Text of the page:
Category Archives: Uncategorized

Update on the book project: The Foreword

I am really truly honored to have the awesome Perry Timms do the foreword for my book. I couldn’t help but share some of it. Actually I wanted to share the whole thing but it seemed too special for that. You might just have to wait for the book (or pledge if you havn’t yet).

But here is a little excerpt from it which tells you a bit about what the book is about. My favorite is this quote: “Consider it your chart of the uncharted waters. The shield from the elements and the playbook for the forthcoming big game.” Because that’s really it, it’s a guidebook for other people and culture practioners told with the voices of fabulous and talented people from all around the world.

“The Humane Workplace – a field guide to making sense of the world of work and its intertwining relationship with social technologies is how to describe (very basically) the book that Amanda Sterling has written and crafted.

…..

So should you copy and follow everything Amanda has done?

You could; but likelihood is, you’ll take a drop of Gemma Reucroft, a slice of Neil Usher and a dash of Harold Jarche and mix it all up with Amanda Sterling. Names you might not know but should look up on Twitter and on other blogging platforms. Heroes. Practitioners. Consultants. It matters not what we call them. They’re part of our destiny, designed world and denoters of great content.

It’s this excitement about the social world and the practice of being a people and organisation development professional that I share with Amanda. This coming together is like a perfect storm for us. It’s an unnerving world for others mind. This is where this book comes into play. Consider it your chart of the uncharted waters. The shield from the elements and the playbook for the forthcoming big game.”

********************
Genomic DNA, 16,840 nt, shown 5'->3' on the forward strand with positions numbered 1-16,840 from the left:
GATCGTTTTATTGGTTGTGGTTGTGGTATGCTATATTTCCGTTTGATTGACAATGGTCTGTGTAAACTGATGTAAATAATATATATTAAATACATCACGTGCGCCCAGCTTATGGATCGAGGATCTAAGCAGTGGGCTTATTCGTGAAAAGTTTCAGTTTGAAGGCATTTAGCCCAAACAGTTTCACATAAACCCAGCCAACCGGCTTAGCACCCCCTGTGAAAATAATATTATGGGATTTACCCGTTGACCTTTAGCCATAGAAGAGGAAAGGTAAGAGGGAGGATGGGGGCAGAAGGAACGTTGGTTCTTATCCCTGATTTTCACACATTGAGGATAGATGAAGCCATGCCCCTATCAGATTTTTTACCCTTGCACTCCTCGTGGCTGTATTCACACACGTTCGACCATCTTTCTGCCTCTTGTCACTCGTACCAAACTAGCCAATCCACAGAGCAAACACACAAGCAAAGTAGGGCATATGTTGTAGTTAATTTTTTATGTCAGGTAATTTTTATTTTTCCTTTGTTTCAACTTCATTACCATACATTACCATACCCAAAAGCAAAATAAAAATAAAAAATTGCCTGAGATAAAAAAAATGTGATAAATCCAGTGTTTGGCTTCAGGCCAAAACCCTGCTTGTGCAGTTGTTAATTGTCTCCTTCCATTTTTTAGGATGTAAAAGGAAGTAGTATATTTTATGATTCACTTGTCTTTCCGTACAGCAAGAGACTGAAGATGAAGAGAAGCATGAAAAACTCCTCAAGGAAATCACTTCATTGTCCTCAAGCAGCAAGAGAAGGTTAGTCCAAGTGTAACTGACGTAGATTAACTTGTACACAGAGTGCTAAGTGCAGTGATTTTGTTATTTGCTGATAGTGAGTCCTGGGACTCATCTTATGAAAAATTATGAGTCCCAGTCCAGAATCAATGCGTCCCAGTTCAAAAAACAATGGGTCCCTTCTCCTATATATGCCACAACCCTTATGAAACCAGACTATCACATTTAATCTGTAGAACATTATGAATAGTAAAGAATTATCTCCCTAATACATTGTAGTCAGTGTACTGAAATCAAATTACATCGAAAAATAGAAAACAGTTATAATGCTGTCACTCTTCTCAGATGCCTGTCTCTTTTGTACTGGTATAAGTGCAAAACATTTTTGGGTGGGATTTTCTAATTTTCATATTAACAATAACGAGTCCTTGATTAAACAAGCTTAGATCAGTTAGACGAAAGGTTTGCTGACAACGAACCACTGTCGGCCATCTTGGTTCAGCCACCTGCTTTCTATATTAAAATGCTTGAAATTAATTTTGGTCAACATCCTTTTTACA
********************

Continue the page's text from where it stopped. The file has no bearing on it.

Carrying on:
Please pledge here to make printing my book a reality.

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Outside the echo chamber

Yeah, echo chamber. It’s a term I picked up at KiwiFoo to label the internal circle we surround ourselves with, the people who are like us, the people who re-affirm us. KiwiFoo: an invite only unconference event for interesting people that I attended this past weekend. A place I met Kiwis, Aussies, and Californians. I can safely say that I was way way way out of my echo chamber at KiwiFoo.

I’m still confused by the experience. It was confronting, overwhelming, not something I enjoyed; yet inspiring, challenging and rewarding. Alone in a crowd of almost 200 people. Artists, musicians, activists, politicians, scientists, engineers, soft-ware developers, I could go on. Everyone on the innovative fringes of their profession. It felt like I was on the fringe of the fringes. A collection of people with people at the heart and soul of their professions, yet few from the people professions. Conversations where humane work was critical; yet ‘human’ resources doesn’t feature. Interactions where I was uncomfortably stripped of what I stand for, yet built my confidence in the simplicity of what I do. Experiences which took away what I thought I was good at, to leave behind greater confidence.

I think I still need more time to process. Kiwifoo kicked a whole load of dust up for me and I still can’t see through it. Personally I don’t understand how any of the stuff I experienced happens all at the same time! On an intellectual level, let me try and articulate some of the things that KiwiFoo made me think about from a professional stand point.

We think that this concept of the organic workforce is relatively new when actually it’s been around a while, in academia and in the movie industry. It’s not the structure that makes the difference, it’s the underlying culture. That much I think we know. Toxic cultures are toxic, whether they are traditional organisations or in flexible and contractual arrangements. Are flexible structures more relevant now or is it that culture is? Or are they both intertwined?